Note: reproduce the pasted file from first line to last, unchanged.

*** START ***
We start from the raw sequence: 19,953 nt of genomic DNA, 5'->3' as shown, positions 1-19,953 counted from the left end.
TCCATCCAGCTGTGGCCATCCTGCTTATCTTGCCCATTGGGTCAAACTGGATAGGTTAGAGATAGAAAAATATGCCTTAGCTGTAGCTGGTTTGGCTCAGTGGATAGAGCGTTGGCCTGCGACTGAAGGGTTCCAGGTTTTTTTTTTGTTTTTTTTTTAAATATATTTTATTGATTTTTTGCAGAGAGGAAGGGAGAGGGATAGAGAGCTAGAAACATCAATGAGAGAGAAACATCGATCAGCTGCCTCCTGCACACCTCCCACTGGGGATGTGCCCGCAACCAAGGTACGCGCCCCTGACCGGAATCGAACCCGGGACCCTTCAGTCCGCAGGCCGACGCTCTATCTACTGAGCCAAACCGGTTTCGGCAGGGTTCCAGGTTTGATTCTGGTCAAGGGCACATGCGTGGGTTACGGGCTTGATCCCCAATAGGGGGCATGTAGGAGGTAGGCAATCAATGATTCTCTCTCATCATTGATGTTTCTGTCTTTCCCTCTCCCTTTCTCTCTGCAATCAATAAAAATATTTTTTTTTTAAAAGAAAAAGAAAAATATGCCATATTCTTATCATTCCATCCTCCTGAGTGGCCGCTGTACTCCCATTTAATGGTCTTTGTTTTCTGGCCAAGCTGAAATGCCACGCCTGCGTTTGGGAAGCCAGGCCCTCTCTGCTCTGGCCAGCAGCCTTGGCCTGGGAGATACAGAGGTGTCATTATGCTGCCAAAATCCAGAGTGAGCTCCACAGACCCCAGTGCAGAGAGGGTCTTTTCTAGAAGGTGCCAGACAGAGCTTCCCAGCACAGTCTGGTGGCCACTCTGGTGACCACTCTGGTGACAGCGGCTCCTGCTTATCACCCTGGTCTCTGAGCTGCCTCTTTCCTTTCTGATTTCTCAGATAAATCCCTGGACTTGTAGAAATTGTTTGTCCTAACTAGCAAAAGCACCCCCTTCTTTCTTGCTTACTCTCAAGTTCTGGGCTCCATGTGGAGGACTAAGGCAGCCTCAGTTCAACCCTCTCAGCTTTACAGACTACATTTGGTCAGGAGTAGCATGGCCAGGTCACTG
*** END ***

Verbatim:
We start from the raw sequence: 19,953 nt of genomic DNA, 5'->3' as shown, positions 1-19,953 counted from the left end.
TCCATCCAGCTGTGGCCATCCTGCTTATCTTGCCCATTGGGTCAAACTGGATAGGTTAGAGATAGAAAAATATGCCTTAGCTGTAGCTGGTTTGGCTCAGTGGATAGAGCGTTGGCCTGCGACTGAAGGGTTCCAGGTTTTTTTTTTGTTTTTTTTTTAAATATATTTTATTGATTTTTTGCAGAGAGGAAGGGAGAGGGATAGAGAGCTAGAAACATCAATGAGAGAGAAACATCGATCAGCTGCCTCCTGCACACCTCCCACTGGGGATGTGCCCGCAACCAAGGTACGCGCCCCTGACCGGAATCGAACCCGGGACCCTTCAGTCCGCAGGCCGACGCTCTATCTACTGAGCCAAACCGGTTTCGGCAGGGTTCCAGGTTTGATTCTGGTCAAGGGCACATGCGTGGGTTACGGGCTTGATCCCCAATAGGGGGCATGTAGGAGGTAGGCAATCAATGATTCTCTCTCATCATTGATGTTTCTGTCTTTCCCTCTCCCTTTCTCTCTGCAATCAATAAAAATATTTTTTTTTTAAAAGAAAAAGAAAAATATGCCATATTCTTATCATTCCATCCTCCTGAGTGGCCGCTGTACTCCCATTTAATGGTCTTTGTTTTCTGGCCAAGCTGAAATGCCACGCCTGCGTTTGGGAAGCCAGGCCCTCTCTGCTCTGGCCAGCAGCCTTGGCCTGGGAGATACAGAGGTGTCATTATGCTGCCAAAATCCAGAGTGAGCTCCACAGACCCCAGTGCAGAGAGGGTCTTTTCTAGAAGGTGCCAGACAGAGCTTCCCAGCACAGTCTGGTGGCCACTCTGGTGACCACTCTGGTGACAGCGGCTCCTGCTTATCACCCTGGTCTCTGAGCTGCCTCTTTCCTTTCTGATTTCTCAGATAAATCCCTGGACTTGTAGAAATTGTTTGTCCTAACTAGCAAAAGCACCCCCTTCTTTCTTGCTTACTCTCAAGTTCTGGGCTCCATGTGGAGGACTAAGGCAGCCTCAGTTCAACCCTCTCAGCTTTACAGACTACATTTGGTCAGGAGTAGCATGGCCAGGTCACTG